Peak oil to drive changes in Dunedin

Dr Susan Krumdieck
Dr Susan Krumdieck
Dunedin residents will face radical cuts to car use and fundamental changes in the city's design when peak oil hits in the next few decades, says the writer of a report on the city's reliance on fossil fuels.

With 95% of all trips in Dunedin made in private vehicles, changing such behaviour has been identified as the most effective way of lessening demand for fuel in Dunedin.

[comment caption=Are you worried about peak oil?]"Urban villages" and inner city living will need to replace the system of travelling from suburbs to the city for shopping.

"What we are saying is not opinion," University of Canterbury Associate Prof Dr Susan Krumdieck said of peak oil.

The changes, with their wide-ranging effects on every city resident, were vital, she said yesterday.

Dr Krumdieck's report Peak Oil Vulnerability: Assessment for Dunedin was released at a Dunedin City Council press conference yesterday.

Peak oil is the point when the maximum rate of global petroleum extraction is reached, after which the rate of production enters terminal decline.

The report said analyses of the world's oil supply showed a 50% reduction in oil production was likely by 2050.

Commissioned by the previous council, Dr Krumdieck's work follows a report on climate change released in April by University of Otago emeritus professor of geography Blair Fitzharris.

Mayor Dave Cull said yesterday both reports would be used across departments to guide long-term planning.

Dr Krumdieck, an associate professor of mechanical engineering, was assisted by Dr Bob Lloyd, from the University of Otago, who provided background research on economic conditions. 

While the goal of cutting consumption by 50% was a challenge, Dr Krumdieck said the issue was a problem only "if you can't start thinking and moving forward".

The surveys showed in the case of only 40% of car trips were there no alternatives, such as walking, biking or public transport.

That figure could move closer to 90%-100% if residents could choose the "optimum location" for their needs.

Shopping trips constituted the highest number of car trips for residents, and central-city and waterfront apartments would have the advantage of being close to the higher density of shopping outlets in the city.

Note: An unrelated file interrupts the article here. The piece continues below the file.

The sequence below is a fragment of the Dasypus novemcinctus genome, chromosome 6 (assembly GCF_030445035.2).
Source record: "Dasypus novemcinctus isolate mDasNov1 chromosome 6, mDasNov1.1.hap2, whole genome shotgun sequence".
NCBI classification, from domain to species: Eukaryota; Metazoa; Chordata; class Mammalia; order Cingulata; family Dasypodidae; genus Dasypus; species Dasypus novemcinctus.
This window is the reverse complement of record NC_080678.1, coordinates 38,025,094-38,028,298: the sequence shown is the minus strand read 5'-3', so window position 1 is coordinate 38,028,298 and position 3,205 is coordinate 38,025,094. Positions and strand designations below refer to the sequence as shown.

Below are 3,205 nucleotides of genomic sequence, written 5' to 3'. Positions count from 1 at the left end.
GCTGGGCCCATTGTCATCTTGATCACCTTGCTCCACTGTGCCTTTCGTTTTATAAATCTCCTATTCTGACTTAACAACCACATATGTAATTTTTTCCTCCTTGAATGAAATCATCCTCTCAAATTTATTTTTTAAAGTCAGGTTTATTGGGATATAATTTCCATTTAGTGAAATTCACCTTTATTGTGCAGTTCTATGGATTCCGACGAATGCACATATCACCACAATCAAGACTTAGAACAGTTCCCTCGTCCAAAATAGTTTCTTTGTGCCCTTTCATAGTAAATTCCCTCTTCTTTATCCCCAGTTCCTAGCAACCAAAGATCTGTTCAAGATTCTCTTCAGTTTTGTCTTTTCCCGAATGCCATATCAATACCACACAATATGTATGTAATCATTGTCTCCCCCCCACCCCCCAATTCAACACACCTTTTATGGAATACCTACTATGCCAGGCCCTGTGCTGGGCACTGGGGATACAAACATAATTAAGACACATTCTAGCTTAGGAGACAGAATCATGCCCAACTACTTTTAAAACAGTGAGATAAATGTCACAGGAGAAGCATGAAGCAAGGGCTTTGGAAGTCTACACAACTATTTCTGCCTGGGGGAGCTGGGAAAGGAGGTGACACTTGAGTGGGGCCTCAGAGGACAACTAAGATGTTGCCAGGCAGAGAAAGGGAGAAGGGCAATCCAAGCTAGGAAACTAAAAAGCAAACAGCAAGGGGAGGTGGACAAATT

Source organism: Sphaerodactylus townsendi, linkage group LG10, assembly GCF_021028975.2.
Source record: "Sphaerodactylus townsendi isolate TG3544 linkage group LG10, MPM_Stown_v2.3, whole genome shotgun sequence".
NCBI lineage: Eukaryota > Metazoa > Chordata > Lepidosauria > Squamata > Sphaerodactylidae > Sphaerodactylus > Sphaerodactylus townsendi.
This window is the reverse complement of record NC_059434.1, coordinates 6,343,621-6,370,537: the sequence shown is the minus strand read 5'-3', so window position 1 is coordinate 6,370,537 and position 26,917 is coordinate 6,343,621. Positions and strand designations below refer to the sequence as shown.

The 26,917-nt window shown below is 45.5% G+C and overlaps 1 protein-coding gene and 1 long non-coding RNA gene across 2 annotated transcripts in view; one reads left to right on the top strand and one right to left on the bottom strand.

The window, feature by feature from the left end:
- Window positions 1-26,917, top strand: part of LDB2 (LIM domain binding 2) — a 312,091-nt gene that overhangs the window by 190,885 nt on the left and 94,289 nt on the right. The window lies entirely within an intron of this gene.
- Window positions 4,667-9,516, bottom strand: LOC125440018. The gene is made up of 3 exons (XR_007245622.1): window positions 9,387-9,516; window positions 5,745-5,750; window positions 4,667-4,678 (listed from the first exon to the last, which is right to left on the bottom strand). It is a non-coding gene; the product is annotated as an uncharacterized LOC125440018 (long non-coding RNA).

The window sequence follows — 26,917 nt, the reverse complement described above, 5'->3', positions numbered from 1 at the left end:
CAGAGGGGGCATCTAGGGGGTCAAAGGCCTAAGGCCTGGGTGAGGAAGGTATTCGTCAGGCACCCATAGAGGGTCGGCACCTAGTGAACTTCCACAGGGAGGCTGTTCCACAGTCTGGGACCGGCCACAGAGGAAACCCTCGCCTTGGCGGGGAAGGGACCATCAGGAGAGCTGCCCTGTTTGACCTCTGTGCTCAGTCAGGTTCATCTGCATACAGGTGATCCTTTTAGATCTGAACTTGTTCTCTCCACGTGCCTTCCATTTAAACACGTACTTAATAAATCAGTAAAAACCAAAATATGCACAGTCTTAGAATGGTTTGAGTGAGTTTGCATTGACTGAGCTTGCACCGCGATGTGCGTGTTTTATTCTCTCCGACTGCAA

For suburban areas, urban villages would provide shopping, education, medical and other services within suburbs, similar to the historical model before the closure of suburban shopping areas.

The villages would also be a hub for a better public transport system.

The city is expected to benefit from its history as a tramway and cable car centre, with the "skeleton" of that history still in place.

Dr Krumdieck said the council needed to take a lead role in urban design and planning.

It also needed to take a role in encouraging high-efficiency vehicles, and prepare for an "influx of scooters" that met safety, emission and noise standards.

The council needed to make sure traffic engineering developed safe infrastructure for walking and cycling, including 100km of dedicated cycleways.

Dr Krumdieck said technological advances in electric-powered vehicles and biofuels would not result in a fleet of vehicles that would fix the problem.

Hybrid cars "look like the answer", but were not because they could not achieve the levels of consumption savings needed.

"Dunedin has to get past the distraction of promising-sounding alternatives or substitutes, and start working on the transition to a low-energy transport system and urban form."

Mr Cull said a move to the CBD could happen naturally as petrol prices rose.

As the shape of the city was determined by cheap oil, it would be remoulded by more expensive oil.

david.loughrey@odt.co.nz

Add a Comment